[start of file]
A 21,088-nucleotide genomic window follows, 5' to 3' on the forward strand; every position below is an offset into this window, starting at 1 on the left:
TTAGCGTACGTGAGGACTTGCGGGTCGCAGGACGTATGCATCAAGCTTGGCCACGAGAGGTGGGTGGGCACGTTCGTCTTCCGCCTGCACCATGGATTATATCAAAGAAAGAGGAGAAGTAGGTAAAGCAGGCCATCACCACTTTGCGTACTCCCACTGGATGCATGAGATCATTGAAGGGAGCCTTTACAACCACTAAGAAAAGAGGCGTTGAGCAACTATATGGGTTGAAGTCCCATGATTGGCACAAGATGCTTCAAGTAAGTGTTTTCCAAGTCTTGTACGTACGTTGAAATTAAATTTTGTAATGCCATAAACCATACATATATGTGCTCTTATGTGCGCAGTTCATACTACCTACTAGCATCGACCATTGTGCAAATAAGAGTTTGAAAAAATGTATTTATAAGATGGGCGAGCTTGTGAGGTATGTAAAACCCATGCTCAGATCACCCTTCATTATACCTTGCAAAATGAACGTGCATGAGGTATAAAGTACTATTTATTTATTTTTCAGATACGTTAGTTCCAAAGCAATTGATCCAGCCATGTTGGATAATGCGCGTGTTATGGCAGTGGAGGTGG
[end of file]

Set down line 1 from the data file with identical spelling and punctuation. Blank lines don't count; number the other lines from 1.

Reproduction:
A 21,088-nucleotide genomic window follows, 5' to 3' on the forward strand; every position below is an offset into this window, starting at 1 on the left: